Had this shu this morning: http://teaurchin.com/shop-for-tea/puer/ripe-puer/lang-he-gold-buds.html It was relatively uneventfull. Extremely buddy to the point that the pieces of the cake looks orange rather than brown or black. Also described as something akin to GNWL. Brewed, early brews are still bitter. The taste has some length to it, and there is some power in the mouth and throat. The taste is also kind of refined in a woody-floral way, but light. There is little aroma. The body is only okay and the texture is somewhat oily. The durability is average (I will probably brew more of this tonight as the texture was still evident when I stopped). This tea pretty much has to be aged for a decade or two, and it's very expensive for what it is, $60/250g. I suspect that it's closer to the Dayi royal grade 200g cakes than the GNWL, which tends to have creamy sweet flavors. According to my actual experience, the 2008 XZH Mengsong Palace loose shu is relatively similar, but it has a stronger aroma and (more complex)taste, better body, and better durability, not to mention the presence of real qi. The price per gram is not that much more--for about 9 ounces, if you could get 9 ounces specifically, it would cost about $72 currently. The XZH is much better than $12 more than the Langhe. For drinking now, many, many shu are better.
Flaws--Flavor is a cousin to the one offered by the YS '09 Laochatou, which got my hackles up. More pleasant and less petrochem, though. Still, the actual flavor is rather lacking in density of taste. The aroma is weak after the first couple of brews. There are hints of sourness.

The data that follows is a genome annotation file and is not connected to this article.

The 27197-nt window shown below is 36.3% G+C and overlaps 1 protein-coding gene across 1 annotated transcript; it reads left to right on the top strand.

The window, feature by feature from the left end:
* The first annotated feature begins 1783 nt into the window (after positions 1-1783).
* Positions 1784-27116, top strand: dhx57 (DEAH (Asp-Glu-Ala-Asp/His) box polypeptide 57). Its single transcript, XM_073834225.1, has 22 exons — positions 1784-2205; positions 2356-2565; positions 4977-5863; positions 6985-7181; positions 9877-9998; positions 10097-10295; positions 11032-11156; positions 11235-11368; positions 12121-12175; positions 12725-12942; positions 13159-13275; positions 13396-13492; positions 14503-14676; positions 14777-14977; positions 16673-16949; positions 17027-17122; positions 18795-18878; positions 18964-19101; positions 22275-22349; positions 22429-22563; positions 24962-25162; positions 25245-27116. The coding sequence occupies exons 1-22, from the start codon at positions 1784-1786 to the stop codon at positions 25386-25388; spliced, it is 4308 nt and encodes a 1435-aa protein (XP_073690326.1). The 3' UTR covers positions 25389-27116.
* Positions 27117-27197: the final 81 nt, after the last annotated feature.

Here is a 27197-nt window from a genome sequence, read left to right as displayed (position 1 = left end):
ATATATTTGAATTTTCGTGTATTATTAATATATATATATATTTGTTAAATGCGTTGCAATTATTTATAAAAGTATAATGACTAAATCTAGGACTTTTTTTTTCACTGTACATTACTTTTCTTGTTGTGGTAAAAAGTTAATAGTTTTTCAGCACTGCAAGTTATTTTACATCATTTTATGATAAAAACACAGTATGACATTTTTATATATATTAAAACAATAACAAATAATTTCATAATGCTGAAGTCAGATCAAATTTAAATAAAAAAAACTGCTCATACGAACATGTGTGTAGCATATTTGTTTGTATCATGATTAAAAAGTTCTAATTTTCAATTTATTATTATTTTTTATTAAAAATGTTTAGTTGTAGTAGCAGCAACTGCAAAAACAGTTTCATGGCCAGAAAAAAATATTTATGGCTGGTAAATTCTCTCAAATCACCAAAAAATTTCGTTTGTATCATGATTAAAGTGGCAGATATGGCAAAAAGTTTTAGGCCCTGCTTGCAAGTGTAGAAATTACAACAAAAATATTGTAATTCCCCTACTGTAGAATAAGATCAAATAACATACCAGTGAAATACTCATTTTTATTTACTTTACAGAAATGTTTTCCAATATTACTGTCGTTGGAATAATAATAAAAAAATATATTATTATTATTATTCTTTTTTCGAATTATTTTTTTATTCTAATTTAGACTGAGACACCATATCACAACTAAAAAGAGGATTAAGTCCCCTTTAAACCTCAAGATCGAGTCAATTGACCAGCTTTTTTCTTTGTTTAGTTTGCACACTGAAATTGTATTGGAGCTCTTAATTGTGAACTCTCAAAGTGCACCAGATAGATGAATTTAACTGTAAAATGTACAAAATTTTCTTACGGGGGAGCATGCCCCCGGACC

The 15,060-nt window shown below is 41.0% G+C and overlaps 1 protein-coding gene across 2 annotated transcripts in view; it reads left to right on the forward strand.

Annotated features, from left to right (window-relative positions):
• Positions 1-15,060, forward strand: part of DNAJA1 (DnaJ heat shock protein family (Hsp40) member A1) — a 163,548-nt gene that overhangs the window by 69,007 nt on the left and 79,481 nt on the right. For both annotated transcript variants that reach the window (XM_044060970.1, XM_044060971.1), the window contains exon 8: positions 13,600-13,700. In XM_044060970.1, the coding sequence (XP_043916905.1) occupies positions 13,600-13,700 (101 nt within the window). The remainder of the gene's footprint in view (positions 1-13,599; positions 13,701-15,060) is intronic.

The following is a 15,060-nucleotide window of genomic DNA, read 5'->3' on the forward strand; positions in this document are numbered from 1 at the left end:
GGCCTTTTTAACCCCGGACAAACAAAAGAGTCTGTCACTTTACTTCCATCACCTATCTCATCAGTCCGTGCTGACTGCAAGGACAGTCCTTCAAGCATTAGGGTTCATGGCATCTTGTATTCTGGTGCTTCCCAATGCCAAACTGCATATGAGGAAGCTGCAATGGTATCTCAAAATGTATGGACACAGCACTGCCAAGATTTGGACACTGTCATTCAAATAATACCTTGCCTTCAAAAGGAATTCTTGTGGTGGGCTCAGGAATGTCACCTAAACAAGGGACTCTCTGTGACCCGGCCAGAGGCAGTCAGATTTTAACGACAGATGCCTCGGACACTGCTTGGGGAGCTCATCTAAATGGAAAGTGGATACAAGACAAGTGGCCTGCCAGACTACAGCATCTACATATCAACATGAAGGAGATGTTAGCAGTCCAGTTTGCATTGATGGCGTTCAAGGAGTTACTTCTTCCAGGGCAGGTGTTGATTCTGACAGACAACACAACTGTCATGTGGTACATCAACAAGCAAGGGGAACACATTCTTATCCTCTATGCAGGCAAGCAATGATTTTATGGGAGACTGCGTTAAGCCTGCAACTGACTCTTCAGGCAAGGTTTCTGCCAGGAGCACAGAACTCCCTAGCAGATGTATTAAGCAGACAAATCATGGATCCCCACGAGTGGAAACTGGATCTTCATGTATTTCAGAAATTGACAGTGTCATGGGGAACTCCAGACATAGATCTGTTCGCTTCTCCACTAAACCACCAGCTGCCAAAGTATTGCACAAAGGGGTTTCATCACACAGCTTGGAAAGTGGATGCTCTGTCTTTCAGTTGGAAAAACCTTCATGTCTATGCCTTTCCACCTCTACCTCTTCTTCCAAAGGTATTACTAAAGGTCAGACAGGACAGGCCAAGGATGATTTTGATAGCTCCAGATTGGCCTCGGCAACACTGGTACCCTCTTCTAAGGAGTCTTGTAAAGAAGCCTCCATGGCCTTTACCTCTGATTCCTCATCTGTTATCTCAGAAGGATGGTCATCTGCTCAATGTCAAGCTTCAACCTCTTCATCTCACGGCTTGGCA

Pluses--Flavor is complex, and can have strong blackberry notes. Finish is sweet in the normal shu sense. The body is very thick, and the texture is relatively smooth with an oil/gelatin emphasis. Does do some good cooling in the mouth, and the tastes stays in the mouth for a few minutes with pleasure. Durability seems about normal, given the lightness of the taste.
May have qi, and definitely seems to warm and alert the body. However, it's hot right now, and I drank this in the evening, when it's harder to tell what sort of qi a tea has. Needs about a decade of aging like the langhe gold buds do, but it's a 100g brick, which is a small issue. Is it worth it at $35? Dunno, but it does clear most hurdles to claim some sort of elite status as a shu. Not exactly many shu can have such a strong and pleasant fruit note as this one does, past a few years. Definitely has a great body/texture.
At the risk of getting lots of negative feedback about creating yet another place to read about pu-erh, I did it anyway because of a different audience, a little more international audience. So, if you are interested in checking it out you can go here and ask to join:https://www.facebook.com/groups/1804...group_activity. I look forward to hearing from you.
The other day, I tried out the '09 Dayi Ziyun round cake. It has a very unusual darjeeling fruit note in it, and there's generally a sense of this being something like liu bao, but delicately so, and without that short warehousing step. Probably can use humid storage. Definitely not as ready to drink as the same year Dragon Pole, still a bit harshly energetic, and there's some not-proper astringency. On the other hand--as good as or better than An Xiang, with the An Xiang's chief virtue being its smoothness. So if this tea ages into smooth itself, it will be very very good.